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"Neighbors" (2014) reminded me that I'm old, but not the way it wanted to.

I'd heard a lot of good things about Neighbors.  Many folks were calling it the funniest comedy of 2014, so I had pretty high expectations going in.  That's almost always a recipe for disaster - I can't think of a single movie that has ever lived up to hype.


It's not a bad movie.  I thought it wast mostly funny, but it fell well short of being great.  I'd give it either a 3 or a 3.5 out of 5.  Its best asset was a great cast and a lot of excellent performances.  (Keep in mind that I actually generally liked the movie, because almost all of the rest of this post is me complaining.  That's just what I do.  Sorry, Internet.)

The premise, in case you somehow missed this one, is that two young adults, Seth Rogen and Rose Byrne, are raising their infant daughter in the suburbs in relative peace until a fraternity led by Zac Efron moves into the vacant house next door.  After some misunderstandings and conflict between them, Rogen/Byrne and Efron get into a prank war that escalates to ~~ outrageous! ~~ levels.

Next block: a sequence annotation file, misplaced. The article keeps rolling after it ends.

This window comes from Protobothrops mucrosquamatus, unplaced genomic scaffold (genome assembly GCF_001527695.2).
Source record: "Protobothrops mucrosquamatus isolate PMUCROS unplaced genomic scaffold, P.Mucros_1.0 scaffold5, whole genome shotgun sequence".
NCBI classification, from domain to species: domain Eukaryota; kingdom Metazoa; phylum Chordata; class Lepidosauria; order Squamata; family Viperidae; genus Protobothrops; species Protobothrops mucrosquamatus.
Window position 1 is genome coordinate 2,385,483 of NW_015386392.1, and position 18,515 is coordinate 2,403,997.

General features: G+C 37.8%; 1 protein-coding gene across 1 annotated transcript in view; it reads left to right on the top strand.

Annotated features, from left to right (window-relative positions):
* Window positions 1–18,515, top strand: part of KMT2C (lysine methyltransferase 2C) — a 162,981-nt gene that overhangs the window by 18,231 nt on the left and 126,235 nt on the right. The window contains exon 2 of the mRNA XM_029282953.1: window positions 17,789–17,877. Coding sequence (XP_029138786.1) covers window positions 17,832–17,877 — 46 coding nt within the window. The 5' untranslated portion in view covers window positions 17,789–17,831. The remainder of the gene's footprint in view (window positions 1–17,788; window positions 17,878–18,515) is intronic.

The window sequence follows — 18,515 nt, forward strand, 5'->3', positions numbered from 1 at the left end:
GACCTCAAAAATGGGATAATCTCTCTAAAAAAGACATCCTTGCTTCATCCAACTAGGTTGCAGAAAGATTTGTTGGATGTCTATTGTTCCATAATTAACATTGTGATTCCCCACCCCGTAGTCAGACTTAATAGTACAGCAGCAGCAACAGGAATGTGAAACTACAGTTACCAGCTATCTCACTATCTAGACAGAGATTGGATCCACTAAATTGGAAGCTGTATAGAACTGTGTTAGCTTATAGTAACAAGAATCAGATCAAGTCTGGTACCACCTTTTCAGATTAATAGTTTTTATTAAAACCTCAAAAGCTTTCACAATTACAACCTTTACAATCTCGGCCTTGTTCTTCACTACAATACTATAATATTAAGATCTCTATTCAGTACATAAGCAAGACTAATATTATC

The best moments of the movie are the sincere parts where the characters face up to what their lives actually are and yearn for things they don't have.  It's a film that frequently draws a parallel between kids in their early twenties and adults in their early thirties.  There's plenty of material to work with.  Both groups are in a transitional period - one from adolescence to the awkward, desperate decade before true adulthood, and the other from that desperation to something more hopeful and stable.  Both periods are full of equal parts vigor and terror.  Both periods come with a struggle for identity (both to find and to maintain it).  Both groups have problems with money, romance, and authority.

These comparisons mostly work.  Efron's greatest scenes come at the moments where he panics at where his life is going - for example, he goes to a job fair and is told to his face by a recruiter that he's too stupid to work at AT&T.  And Rogen and Byrne's greatest moments come when they panic about whether or not they're missing out on the world by turning into parents.